Read the full story from the Associated Press.
When science teacher Diana Allen set out to teach climate change, a subject she’d never learned in school, she fell into a rabbit’s hole of misinformation: Many resources presented online as educational material were actually junk.
“It is a pretty scary topic to take on,” said Allen, a teacher at Sanford Junior High School, in southern Maine. “There are some pretty tricky websites out there. You kind of have to be an expert to be able to see through that like, ‘Oh, no, these guys aren’t telling you the truth.’”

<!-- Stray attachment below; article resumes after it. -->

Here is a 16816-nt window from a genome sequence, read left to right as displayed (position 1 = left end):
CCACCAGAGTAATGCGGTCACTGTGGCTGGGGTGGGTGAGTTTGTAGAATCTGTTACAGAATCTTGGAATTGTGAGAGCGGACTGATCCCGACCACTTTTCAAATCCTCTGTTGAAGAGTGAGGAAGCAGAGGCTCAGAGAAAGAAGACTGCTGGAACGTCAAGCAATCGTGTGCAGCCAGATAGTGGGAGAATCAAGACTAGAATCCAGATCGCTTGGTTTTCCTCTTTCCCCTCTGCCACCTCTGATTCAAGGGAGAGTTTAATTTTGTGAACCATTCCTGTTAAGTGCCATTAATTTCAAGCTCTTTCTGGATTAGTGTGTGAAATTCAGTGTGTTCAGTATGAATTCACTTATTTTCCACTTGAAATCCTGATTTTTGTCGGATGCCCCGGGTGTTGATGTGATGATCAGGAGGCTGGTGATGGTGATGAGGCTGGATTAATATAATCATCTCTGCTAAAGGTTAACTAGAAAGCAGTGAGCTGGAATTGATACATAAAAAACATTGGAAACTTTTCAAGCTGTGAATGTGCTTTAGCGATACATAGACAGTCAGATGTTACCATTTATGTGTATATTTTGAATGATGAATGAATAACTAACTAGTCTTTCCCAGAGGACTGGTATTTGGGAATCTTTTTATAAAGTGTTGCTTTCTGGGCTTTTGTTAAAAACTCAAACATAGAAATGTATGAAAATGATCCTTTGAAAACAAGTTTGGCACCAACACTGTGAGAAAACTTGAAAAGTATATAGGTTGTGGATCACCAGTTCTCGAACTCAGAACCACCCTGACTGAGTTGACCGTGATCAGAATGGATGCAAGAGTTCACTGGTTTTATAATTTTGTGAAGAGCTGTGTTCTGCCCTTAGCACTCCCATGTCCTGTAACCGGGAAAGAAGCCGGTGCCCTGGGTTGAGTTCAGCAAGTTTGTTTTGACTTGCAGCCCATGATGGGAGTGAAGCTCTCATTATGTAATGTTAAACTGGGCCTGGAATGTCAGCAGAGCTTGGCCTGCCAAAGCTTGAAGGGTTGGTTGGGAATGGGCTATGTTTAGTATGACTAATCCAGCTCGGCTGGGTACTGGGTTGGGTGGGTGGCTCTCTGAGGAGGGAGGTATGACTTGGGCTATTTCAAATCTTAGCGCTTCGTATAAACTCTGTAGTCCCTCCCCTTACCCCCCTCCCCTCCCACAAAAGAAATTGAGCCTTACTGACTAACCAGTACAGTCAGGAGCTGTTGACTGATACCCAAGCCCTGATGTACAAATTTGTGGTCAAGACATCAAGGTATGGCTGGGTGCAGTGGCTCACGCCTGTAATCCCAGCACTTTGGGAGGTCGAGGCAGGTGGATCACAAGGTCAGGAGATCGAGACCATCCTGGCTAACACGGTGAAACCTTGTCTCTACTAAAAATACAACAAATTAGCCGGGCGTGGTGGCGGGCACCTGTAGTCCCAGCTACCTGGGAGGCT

There are materials produced by climate change doubters, lesson plans developed by the oil industry, and countless other sites with misleading or outdated information. The Climate Literacy and Energy Awareness Network , funded by federal grants, reviewed more than 30,000 free online resources and found only 700 acceptable for use in schools.